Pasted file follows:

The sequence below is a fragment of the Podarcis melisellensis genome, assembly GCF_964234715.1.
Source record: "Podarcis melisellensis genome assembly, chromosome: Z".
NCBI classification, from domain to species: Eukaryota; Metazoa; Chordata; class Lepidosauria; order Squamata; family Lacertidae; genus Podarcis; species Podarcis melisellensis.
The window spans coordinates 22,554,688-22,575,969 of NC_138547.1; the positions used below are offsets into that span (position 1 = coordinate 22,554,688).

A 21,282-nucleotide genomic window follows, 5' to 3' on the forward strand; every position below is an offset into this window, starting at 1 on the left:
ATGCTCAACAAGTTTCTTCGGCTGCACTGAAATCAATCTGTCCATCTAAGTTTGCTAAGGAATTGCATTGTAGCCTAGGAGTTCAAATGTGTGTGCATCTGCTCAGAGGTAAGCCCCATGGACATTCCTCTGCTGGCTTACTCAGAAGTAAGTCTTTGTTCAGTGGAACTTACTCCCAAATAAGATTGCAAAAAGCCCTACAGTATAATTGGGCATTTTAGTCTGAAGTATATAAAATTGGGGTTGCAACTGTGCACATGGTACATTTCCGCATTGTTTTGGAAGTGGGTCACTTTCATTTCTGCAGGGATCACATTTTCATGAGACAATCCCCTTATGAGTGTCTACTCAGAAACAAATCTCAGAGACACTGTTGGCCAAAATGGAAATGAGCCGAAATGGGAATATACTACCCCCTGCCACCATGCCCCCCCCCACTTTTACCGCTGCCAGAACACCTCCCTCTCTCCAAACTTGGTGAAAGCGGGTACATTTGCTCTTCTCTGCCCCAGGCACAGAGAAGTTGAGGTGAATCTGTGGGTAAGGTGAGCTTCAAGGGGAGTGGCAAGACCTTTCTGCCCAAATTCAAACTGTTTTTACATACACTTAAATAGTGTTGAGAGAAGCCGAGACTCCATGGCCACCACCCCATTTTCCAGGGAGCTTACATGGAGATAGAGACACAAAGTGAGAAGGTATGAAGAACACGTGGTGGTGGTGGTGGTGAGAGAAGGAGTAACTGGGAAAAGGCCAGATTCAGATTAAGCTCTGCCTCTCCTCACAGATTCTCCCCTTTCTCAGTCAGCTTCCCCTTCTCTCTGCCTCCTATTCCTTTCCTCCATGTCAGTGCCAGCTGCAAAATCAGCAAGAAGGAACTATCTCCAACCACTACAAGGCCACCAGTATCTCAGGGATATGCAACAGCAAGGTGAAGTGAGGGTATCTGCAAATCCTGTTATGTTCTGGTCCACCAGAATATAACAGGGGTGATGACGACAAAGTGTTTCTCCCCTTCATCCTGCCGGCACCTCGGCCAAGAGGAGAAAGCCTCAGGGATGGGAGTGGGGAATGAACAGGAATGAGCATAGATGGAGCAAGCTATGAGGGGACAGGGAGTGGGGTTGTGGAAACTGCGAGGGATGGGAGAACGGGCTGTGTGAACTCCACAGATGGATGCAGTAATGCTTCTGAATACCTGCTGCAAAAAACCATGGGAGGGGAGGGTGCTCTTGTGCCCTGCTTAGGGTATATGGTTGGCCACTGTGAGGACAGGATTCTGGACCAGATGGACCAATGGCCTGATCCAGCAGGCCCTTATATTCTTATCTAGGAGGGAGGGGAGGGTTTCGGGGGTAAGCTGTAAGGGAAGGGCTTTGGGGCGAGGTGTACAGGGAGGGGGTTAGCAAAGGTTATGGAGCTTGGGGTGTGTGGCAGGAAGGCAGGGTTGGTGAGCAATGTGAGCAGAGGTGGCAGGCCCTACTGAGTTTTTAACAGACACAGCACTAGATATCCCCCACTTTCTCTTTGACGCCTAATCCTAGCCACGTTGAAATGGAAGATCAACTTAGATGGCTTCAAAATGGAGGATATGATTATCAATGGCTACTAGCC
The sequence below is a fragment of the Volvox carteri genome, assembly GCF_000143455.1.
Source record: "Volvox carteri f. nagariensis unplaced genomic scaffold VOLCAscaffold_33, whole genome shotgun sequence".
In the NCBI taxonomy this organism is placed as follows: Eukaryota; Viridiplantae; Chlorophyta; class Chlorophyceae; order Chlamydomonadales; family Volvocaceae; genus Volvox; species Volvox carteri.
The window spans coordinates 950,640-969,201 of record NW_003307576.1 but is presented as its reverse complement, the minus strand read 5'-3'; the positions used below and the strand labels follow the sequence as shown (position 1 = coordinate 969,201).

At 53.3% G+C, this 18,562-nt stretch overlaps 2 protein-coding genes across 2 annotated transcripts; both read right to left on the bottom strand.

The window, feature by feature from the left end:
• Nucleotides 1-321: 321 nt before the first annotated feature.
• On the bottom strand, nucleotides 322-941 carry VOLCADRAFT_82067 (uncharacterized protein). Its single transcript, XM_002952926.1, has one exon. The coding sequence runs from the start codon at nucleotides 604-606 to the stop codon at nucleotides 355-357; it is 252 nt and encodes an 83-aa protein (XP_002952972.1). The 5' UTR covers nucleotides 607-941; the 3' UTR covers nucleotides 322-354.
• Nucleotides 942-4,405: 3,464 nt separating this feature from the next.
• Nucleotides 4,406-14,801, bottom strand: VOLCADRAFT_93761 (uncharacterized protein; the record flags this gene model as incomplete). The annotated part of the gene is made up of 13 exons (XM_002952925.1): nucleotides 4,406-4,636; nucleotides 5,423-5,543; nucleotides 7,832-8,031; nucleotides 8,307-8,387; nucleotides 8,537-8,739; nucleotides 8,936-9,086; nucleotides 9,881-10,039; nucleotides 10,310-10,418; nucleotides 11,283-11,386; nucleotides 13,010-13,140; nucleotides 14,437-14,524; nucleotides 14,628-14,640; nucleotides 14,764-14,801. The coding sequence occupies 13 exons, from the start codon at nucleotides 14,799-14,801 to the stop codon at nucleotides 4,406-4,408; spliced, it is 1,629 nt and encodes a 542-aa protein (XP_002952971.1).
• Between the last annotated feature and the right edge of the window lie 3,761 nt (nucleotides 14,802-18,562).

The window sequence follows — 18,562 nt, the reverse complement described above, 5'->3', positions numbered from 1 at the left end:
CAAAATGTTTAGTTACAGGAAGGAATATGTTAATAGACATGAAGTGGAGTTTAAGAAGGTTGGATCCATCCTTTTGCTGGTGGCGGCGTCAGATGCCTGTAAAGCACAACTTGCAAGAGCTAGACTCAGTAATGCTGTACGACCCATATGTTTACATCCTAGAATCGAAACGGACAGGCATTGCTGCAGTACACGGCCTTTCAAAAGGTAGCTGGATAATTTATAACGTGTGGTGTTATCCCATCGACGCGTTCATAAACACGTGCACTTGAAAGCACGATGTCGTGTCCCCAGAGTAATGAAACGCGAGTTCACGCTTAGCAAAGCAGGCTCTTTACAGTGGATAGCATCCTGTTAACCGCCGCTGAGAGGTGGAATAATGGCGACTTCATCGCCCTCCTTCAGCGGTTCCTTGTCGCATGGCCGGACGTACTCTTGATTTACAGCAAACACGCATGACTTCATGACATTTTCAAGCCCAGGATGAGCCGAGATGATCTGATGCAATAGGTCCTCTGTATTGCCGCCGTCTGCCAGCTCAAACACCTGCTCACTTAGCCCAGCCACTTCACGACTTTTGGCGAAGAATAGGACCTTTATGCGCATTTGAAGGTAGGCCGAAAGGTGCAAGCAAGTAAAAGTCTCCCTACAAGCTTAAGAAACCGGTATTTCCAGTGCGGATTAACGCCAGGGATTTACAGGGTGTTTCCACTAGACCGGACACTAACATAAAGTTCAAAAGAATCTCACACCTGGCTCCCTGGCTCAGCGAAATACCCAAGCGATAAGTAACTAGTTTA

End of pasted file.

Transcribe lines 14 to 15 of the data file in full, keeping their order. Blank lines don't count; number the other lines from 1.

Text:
• On the bottom strand, nucleotides 322-941 carry VOLCADRAFT_82067 (uncharacterized protein). Its single transcript, XM_002952926.1, has one exon. The coding sequence runs from the start codon at nucleotides 604-606 to the stop codon at nucleotides 355-357; it is 252 nt and encodes an 83-aa protein (XP_002952972.1). The 5' UTR covers nucleotides 607-941; the 3' UTR covers nucleotides 322-354.
• Nucleotides 942-4,405: 3,464 nt separating this feature from the next.